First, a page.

The idea of an Indian caste system, as an unchanging, oppressive, and hereditary social hierarchy that is religiously mandated by and for Hindus, is the product of European conceptions about Indians and Hinduism.
Informed by 18th- and 19th- century beliefs in white-European and Christian superiority over “dark” races around the world and non-Christian religions, Europeans theorized that the whole of Indian society was organized as a four-fold caste system and a class of “untouchable” castes outside the main four. According to such theories, the system was created and enforced by a small and ostensibly oppressive Hindu priestly class of the false religions of India with seemingly little to no opposition from the masses for millenia. It remains the predominant way in which Indian and Hindu society are understood and portrayed globally, in spite of Europeans, over 200 years ago, witnessing ground realities that did not correspond to their conceptions.
Acknowledging the historical role of the British in conceiving an Indian caste system in no way denies that prejudices, discrimination, or exploitation on the basis of various perceived differences in different quarters and levels of Indian society existed (and continues to exist) and that some groups or communities have suffered more horribly than others. It also does not deny the reality of individuals and groups using social, political, and economic advantages, even the color of religion, to justify their standing and behavior towards others. But the fact is that the legacy of colonialism very much informs not only the understanding of India to date, but also impacts contemporary caste and religious dynamics in the subcontinent.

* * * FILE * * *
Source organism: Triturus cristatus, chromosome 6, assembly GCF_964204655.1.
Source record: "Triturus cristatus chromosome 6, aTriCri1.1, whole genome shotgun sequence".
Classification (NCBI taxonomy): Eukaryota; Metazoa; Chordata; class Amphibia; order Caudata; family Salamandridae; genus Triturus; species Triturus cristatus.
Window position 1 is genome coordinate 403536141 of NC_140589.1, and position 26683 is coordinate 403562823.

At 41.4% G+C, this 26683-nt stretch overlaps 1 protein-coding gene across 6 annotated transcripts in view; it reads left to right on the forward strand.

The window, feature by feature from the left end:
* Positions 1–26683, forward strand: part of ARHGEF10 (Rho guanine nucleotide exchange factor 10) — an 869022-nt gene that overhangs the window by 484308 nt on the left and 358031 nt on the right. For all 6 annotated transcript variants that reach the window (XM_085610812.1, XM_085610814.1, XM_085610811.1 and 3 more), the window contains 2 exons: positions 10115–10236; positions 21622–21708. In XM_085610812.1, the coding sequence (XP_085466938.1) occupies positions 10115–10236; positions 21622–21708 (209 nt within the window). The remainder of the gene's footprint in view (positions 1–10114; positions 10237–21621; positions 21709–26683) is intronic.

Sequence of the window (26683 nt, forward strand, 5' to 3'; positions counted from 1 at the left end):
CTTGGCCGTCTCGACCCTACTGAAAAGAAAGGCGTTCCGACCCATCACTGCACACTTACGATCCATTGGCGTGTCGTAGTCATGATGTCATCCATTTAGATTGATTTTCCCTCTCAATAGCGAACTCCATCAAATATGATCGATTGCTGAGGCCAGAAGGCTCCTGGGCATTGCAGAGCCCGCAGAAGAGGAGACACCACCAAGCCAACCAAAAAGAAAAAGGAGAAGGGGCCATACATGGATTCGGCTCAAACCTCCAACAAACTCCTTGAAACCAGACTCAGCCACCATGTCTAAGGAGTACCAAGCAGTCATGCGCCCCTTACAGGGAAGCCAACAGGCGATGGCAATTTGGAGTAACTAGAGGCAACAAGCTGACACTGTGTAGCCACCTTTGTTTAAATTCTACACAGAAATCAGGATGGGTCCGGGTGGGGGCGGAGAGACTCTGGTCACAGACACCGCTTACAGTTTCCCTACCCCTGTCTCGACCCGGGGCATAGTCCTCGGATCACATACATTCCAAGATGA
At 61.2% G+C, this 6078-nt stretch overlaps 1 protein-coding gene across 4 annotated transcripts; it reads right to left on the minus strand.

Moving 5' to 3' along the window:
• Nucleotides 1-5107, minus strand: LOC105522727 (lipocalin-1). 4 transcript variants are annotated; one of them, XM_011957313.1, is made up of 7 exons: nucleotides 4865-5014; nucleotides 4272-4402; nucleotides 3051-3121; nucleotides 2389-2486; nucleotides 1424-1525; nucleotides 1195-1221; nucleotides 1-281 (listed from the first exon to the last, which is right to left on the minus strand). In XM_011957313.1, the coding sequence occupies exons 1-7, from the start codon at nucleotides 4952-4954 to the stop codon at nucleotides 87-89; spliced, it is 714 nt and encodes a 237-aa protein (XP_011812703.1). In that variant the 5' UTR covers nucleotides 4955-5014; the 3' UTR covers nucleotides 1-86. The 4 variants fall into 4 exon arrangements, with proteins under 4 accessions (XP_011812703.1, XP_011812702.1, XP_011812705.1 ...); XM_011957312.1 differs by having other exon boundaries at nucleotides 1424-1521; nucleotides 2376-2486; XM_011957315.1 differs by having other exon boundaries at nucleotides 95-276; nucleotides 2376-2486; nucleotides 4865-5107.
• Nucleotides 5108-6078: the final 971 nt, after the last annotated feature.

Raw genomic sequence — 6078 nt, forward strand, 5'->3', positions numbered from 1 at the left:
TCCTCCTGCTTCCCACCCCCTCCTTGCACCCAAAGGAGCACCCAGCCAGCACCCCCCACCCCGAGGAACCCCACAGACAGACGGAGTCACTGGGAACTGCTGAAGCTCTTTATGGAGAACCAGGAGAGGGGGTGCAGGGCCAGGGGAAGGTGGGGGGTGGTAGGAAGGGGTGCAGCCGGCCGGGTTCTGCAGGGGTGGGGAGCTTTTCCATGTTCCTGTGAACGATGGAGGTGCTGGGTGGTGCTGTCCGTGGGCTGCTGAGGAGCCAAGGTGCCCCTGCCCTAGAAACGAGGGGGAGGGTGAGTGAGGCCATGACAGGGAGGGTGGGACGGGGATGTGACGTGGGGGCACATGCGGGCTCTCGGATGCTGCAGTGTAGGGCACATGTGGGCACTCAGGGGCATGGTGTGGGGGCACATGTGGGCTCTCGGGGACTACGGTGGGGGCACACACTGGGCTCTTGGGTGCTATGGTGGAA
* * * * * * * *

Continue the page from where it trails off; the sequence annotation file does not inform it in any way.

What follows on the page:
Indian society is no different than any other society around the world in that individuals hold and act upon factors other than the inherent worth of others. Without understanding the actual root causes of such perceptions, however, there can be little hope of resolving prejudice and discrimination and alleviating the harm and suffering that comes as a result.
The following is not intended to offer a thorough investigation of how the idea of a pan-Indian caste system came into being, but is an introduction. It is a vast topic and an area of established, active, and needed academic scholarship that entails decoloniality and its challenge to orientalism, modernism, and the privileging of Western over indigenous knowledge systems.